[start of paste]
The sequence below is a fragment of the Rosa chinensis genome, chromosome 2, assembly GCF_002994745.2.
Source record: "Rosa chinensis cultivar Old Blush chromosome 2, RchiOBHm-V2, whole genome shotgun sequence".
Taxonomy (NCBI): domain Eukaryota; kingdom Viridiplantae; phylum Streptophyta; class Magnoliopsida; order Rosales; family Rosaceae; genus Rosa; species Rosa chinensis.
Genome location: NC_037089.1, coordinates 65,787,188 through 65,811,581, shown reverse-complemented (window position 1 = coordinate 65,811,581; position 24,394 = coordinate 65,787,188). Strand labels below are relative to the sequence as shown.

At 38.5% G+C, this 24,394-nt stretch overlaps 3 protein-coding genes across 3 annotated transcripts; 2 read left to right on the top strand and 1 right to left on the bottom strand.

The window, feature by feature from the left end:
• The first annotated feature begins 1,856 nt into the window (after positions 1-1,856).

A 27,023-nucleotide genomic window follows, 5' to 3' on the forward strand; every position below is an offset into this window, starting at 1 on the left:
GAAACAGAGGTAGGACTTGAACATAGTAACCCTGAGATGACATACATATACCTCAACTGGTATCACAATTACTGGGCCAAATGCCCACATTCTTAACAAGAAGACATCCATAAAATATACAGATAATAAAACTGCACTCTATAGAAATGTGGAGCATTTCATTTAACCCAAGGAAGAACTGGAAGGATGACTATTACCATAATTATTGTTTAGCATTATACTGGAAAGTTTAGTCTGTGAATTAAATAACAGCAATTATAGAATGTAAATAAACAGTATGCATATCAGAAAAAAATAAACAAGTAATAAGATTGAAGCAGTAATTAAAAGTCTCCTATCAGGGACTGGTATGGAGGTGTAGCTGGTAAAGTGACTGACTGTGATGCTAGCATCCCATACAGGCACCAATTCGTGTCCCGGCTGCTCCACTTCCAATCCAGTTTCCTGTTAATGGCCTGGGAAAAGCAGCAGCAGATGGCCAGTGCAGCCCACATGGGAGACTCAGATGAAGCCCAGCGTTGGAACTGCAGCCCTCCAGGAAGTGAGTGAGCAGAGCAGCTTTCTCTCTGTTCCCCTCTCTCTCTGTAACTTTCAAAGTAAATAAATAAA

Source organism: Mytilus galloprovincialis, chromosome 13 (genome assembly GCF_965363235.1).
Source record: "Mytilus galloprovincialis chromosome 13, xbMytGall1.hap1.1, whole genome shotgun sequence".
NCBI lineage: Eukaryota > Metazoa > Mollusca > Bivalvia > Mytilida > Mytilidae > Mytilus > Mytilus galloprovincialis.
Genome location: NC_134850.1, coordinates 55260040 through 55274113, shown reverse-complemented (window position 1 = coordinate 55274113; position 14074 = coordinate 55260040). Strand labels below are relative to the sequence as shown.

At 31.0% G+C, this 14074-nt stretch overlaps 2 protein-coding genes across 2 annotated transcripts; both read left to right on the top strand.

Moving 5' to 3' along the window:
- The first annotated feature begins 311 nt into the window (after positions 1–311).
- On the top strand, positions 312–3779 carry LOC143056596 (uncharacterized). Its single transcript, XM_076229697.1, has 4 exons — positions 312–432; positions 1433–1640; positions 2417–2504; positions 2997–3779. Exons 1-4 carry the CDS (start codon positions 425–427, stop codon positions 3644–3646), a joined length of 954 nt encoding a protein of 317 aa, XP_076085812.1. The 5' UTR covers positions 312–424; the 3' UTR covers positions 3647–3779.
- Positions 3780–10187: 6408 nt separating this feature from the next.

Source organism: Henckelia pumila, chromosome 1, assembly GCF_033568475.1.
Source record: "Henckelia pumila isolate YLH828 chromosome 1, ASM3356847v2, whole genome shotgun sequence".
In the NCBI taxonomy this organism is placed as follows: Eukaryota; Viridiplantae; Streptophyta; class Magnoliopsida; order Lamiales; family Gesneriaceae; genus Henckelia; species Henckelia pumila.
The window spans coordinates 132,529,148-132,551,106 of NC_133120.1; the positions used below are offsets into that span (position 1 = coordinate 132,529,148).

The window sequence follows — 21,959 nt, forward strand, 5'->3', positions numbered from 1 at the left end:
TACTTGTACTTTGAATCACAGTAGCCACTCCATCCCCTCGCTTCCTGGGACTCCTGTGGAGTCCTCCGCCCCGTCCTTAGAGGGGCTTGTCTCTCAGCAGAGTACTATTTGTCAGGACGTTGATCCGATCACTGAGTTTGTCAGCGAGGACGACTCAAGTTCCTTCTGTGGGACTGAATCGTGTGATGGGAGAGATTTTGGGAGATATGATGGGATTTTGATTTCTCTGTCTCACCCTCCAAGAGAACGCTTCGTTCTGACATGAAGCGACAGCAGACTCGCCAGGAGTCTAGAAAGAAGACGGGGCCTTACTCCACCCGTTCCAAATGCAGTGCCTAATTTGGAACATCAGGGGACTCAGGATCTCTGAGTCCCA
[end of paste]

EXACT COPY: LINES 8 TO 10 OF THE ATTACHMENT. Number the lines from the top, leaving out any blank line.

A 27,023-nucleotide genomic window follows, 5' to 3' on the forward strand; every position below is an offset into this window, starting at 1 on the left:
GAAACAGAGGTAGGACTTGAACATAGTAACCCTGAGATGACATACATATACCTCAACTGGTATCACAATTACTGGGCCAAATGCCCACATTCTTAACAAGAAGACATCCATAAAATATACAGATAATAAAACTGCACTCTATAGAAATGTGGAGCATTTCATTTAACCCAAGGAAGAACTGGAAGGATGACTATTACCATAATTATTGTTTAGCATTATACTGGAAAGTTTAGTCTGTGAATTAAATAACAGCAATTATAGAATGTAAATAAACAGTATGCATATCAGAAAAAAATAAACAAGTAATAAGATTGAAGCAGTAATTAAAAGTCTCCTATCAGGGACTGGTATGGAGGTGTAGCTGGTAAAGTGACTGACTGTGATGCTAGCATCCCATACAGGCACCAATTCGTGTCCCGGCTGCTCCACTTCCAATCCAGTTTCCTGTTAATGGCCTGGGAAAAGCAGCAGCAGATGGCCAGTGCAGCCCACATGGGAGACTCAGATGAAGCCCAGCGTTGGAACTGCAGCCCTCCAGGAAGTGAGTGAGCAGAGCAGCTTTCTCTCTGTTCCCCTCTCTCTCTGTAACTTTCAAAGTAAATAAATAAA

Source organism: Mytilus galloprovincialis, chromosome 13 (genome assembly GCF_965363235.1).